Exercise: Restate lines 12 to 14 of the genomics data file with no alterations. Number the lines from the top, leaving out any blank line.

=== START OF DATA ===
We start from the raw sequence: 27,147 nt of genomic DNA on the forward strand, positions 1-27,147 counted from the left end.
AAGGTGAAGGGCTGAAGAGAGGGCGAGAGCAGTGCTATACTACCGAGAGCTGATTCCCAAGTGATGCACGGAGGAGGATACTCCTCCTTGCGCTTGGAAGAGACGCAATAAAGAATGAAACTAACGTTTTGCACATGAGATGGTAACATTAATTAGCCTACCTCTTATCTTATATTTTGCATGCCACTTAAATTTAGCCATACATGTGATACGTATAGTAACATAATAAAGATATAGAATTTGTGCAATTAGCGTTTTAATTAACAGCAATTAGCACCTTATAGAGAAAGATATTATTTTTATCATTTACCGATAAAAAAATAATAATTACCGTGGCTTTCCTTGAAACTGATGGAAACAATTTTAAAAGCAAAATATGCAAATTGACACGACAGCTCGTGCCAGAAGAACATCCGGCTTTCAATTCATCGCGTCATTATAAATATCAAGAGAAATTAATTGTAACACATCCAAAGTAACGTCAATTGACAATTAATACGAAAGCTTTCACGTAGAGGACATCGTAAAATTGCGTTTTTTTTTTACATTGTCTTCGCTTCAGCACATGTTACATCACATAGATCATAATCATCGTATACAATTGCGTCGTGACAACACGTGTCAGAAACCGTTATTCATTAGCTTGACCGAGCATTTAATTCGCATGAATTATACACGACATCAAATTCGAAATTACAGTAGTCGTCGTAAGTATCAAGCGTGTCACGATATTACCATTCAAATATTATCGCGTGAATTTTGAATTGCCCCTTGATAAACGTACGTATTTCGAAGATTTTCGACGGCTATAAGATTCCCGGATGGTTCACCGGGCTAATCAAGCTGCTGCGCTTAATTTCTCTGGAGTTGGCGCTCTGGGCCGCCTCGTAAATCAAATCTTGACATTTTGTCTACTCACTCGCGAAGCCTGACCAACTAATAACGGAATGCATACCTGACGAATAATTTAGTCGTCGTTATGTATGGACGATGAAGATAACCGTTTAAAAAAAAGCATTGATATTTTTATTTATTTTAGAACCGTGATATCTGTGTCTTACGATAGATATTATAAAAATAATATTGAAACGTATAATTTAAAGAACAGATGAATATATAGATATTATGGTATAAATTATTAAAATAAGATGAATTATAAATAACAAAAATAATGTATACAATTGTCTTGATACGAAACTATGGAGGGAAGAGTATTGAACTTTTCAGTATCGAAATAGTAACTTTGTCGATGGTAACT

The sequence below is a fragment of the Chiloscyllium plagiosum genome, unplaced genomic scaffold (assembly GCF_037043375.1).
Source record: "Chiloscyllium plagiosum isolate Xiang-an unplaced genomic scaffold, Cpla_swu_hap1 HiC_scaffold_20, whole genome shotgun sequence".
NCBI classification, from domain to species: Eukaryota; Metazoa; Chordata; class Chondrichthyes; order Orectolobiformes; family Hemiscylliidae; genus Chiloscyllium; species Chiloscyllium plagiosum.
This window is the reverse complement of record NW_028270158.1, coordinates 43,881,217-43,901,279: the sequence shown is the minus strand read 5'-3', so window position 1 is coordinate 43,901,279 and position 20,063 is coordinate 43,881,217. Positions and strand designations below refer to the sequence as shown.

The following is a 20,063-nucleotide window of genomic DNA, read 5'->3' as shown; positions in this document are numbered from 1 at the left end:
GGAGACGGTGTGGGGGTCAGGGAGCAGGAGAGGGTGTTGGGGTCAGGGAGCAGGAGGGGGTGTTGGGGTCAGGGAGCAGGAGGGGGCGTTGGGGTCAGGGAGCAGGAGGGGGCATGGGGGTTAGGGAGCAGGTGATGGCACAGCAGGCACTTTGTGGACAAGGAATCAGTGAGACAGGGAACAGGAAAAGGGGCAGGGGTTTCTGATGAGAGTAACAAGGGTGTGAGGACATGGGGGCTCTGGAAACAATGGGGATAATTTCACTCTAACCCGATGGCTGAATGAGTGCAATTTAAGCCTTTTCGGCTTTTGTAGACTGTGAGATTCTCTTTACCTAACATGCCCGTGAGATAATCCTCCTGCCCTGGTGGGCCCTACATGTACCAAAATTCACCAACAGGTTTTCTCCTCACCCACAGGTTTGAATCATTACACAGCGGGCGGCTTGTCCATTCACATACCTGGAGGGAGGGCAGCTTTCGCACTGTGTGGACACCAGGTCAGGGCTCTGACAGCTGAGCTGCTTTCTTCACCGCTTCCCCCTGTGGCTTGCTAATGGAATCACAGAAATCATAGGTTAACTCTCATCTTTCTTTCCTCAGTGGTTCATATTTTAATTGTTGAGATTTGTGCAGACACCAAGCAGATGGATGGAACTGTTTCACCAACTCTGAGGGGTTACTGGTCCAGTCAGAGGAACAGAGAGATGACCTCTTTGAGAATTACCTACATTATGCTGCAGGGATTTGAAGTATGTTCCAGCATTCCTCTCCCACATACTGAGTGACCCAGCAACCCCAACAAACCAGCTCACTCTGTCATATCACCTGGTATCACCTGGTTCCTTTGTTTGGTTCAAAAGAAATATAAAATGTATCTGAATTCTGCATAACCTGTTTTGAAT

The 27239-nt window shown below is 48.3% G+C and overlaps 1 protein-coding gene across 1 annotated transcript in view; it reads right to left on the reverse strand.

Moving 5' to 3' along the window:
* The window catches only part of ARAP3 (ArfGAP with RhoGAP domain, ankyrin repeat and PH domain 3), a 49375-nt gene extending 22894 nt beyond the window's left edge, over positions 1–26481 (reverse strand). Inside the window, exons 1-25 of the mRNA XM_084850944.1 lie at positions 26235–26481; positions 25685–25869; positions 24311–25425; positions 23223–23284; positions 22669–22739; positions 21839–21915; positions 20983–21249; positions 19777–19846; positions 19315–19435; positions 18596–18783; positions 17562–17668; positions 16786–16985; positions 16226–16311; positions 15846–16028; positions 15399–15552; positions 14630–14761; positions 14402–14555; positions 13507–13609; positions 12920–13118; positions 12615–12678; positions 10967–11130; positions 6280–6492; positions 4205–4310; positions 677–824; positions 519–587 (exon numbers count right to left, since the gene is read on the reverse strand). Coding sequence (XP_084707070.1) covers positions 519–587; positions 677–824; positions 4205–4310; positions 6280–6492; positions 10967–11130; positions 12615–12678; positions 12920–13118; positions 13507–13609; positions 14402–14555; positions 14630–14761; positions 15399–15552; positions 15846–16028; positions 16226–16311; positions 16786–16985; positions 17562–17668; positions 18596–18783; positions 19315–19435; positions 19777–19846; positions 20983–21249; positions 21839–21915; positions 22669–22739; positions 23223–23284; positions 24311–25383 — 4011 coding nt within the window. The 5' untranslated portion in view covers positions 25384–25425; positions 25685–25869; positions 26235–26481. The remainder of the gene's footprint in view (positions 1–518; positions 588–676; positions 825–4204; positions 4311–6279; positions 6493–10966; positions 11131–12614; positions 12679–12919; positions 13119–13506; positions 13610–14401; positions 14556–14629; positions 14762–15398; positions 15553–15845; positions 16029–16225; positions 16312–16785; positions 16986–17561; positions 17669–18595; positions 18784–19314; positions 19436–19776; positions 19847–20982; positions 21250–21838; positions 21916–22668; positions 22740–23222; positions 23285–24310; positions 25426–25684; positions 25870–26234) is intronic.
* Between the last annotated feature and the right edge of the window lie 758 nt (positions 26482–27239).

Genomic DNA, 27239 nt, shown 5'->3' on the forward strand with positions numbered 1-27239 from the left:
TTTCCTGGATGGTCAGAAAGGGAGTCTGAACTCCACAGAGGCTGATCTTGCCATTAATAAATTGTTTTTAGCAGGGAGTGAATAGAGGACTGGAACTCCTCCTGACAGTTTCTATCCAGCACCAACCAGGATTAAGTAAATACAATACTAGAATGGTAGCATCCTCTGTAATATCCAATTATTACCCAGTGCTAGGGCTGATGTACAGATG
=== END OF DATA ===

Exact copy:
* Between the last annotated feature and the right edge of the window lie 758 nt (positions 26482–27239).

Genomic DNA, 27239 nt, shown 5'->3' on the forward strand with positions numbered 1-27239 from the left:
TTTCCTGGATGGTCAGAAAGGGAGTCTGAACTCCACAGAGGCTGATCTTGCCATTAATAAATTGTTTTTAGCAGGGAGTGAATAGAGGACTGGAACTCCTCCTGACAGTTTCTATCCAGCACCAACCAGGATTAAGTAAATACAATACTAGAATGGTAGCATCCTCTGTAATATCCAATTATTACCCAGTGCTAGGGCTGATGTACAGATG